A brief extract from Joy Damousi’s essay.
In Celia we have a representation of how Cold War politics can conflate public and private life; how childhood becomes an effective means of exploring the public, private and psychological dimensions of tragedy and how a female child attempts to negotiate the ambiguities and tensions of parental and childhood relationships. What makes this film remarkable is the way in which it uses the chief protagonist to internalize the paranoia, fears, anguish and rituals of persecution expressed and practiced by the adults during the Cold War, set in the claustrophobia of suburban Melbourne, Australia. In order to shed light on the film, we need to consider, firstly, some aspects of anti-Communism and suburbia in Australia during the 1950s.
Although Australians did not find themselves as gripped by the Cold War as their counterparts throughout the world, the influence was still inescapable. With conservative Prime Minister Robert Menzies at the helm, the Australian political landscape was constructed by those in power in such a way that the Communist threat was perceived to be everywhere. In the media, in parliament and in daily life, the Communist bogey was used to strengthen conservative forces and create paranoia, suspicion and heightened fear of invasion. In daily life, Communists were seen as an evil cancer threatening normality, conformity and all that was important to the Australian way of life. The Cold War created a climate where undesirable categories of people – the Communist amongst them – should be rooted out of society.
Prime Minister Menzies attempted to convince the Australian population that the Communist menace was prevalent and highly dangerous. In 1950, he launched a campaign to ban the Communist Party and in 1951 held a national referendum. Many opposed this move on the grounds that it was a threat to freedom of speech and civil liberties; those who were not necessarily Communists said these efforts by the government were unjust and could not be justified in a democracy. Although the government proposals were defeated by a narrow margin, fear of Communism dominated political debate in Australia from 1945 to 1951. But these fears were ill-founded. In international politics, the beginning of the Korean War in 1950 confirmed for some the fears of Communist expansion, while the Petrov Affair in 1954, where Russian diplomats in Australia were accused of being spies, promoted the idea of the Communist enemy spreading from within aiming to destroy society. In reality, Australians did not embrace Communist ideologies and practices. The 1950s was an affluent decade; the call for radical political overthrow of the government did not gain many adherents beyond a small minority.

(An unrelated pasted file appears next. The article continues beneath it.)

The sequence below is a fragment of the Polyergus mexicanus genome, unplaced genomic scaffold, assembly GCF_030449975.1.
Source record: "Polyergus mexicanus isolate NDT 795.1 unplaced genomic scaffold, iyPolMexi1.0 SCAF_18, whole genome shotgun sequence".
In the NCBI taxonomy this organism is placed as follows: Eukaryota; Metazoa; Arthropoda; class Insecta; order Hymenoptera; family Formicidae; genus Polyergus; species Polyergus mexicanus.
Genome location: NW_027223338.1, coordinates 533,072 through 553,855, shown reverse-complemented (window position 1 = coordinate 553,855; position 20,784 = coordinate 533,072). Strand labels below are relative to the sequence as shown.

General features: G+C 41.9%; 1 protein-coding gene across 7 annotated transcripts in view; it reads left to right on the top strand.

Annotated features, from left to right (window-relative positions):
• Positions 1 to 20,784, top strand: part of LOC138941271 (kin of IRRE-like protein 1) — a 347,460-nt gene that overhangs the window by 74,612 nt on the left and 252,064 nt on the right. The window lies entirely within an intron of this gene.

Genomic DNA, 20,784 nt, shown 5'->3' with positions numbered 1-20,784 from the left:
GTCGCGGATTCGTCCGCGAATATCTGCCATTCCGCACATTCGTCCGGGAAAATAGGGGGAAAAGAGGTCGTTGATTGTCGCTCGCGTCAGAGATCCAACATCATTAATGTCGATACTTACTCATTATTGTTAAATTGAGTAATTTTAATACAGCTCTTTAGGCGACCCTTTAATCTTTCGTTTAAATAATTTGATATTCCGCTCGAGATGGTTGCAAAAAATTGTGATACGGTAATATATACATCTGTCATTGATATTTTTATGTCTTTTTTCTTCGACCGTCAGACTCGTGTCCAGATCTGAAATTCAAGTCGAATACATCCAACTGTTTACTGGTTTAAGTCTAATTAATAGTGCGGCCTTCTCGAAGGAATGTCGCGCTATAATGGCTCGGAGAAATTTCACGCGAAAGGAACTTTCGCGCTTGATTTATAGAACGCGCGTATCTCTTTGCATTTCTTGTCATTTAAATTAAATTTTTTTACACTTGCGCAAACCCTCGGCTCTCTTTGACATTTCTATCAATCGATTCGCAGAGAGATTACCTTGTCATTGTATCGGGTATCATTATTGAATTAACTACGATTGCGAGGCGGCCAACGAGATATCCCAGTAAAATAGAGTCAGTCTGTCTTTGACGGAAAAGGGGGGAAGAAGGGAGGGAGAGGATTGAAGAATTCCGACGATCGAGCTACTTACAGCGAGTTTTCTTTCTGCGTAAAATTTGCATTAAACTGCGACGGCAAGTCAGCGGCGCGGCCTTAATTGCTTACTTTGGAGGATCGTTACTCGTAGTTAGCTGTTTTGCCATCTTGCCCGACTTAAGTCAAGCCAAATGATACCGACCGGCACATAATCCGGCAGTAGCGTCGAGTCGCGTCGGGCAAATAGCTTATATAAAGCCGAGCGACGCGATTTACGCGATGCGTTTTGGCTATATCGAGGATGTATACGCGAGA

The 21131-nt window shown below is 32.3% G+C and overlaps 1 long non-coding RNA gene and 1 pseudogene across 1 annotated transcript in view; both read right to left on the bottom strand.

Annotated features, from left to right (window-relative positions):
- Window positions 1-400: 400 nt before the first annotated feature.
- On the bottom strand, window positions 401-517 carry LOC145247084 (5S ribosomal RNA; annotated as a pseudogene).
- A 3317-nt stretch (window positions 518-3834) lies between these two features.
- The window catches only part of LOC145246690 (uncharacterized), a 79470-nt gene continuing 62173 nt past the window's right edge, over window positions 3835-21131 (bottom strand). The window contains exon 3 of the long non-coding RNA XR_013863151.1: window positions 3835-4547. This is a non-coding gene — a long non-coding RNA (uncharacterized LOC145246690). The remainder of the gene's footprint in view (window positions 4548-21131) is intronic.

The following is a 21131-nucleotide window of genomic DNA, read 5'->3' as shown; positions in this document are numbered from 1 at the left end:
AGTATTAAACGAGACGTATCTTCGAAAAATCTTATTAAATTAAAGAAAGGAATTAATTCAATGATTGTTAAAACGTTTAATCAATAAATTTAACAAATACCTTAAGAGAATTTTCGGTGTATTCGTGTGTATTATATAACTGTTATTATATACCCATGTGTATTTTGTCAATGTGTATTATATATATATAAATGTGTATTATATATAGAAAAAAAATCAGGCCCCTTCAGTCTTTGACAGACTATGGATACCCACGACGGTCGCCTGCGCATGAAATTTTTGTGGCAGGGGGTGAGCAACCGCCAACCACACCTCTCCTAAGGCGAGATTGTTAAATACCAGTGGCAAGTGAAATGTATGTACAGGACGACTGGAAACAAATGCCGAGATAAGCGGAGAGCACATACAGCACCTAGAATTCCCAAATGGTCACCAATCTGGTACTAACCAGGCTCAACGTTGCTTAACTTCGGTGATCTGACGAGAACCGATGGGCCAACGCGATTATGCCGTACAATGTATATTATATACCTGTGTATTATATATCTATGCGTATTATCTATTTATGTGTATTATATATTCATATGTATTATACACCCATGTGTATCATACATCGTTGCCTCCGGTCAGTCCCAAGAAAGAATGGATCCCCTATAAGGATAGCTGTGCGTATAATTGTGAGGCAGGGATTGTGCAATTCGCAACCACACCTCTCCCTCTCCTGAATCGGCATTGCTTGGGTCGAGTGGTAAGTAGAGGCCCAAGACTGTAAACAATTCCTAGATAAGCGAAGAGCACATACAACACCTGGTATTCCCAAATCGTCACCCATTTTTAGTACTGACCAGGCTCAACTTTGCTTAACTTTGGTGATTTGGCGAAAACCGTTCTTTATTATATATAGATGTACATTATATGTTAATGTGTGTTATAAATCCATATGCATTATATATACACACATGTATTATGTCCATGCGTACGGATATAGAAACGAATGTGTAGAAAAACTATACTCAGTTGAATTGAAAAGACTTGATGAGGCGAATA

In Celia, the ways in which we get a sense of the claustrophobia of Cold War politics and the way it was framed by a notion of the disease from within is through the setting of suburbia. The public, political aspects of the Cold War intersect with the private world of suburban life to reconstruct the conservatism and of public and private politics in the 1950s. Celia reconstructs a time during the post war years when Australia became increasingly suburban and with it the nuclear family and domesticity and marriage. The film captures the conservative, conformist homebound family life with a sharpness of detail, perception and deft irony rarely found in Australian cinema. This life frames and reinforces the conservative and paranoid fears of the 1950s in regard to Communist infiltration and influence.
An extended version of this essay appears in the booklet that accompanies the DVD release.
Length / Feature: 99 minutes
Special features: 14 minutes
Sound: Original stereo (restored)
OAR: 1.78:1 16:9 Enhanced
Release Date: 30th March 2009
Second Run DVD 038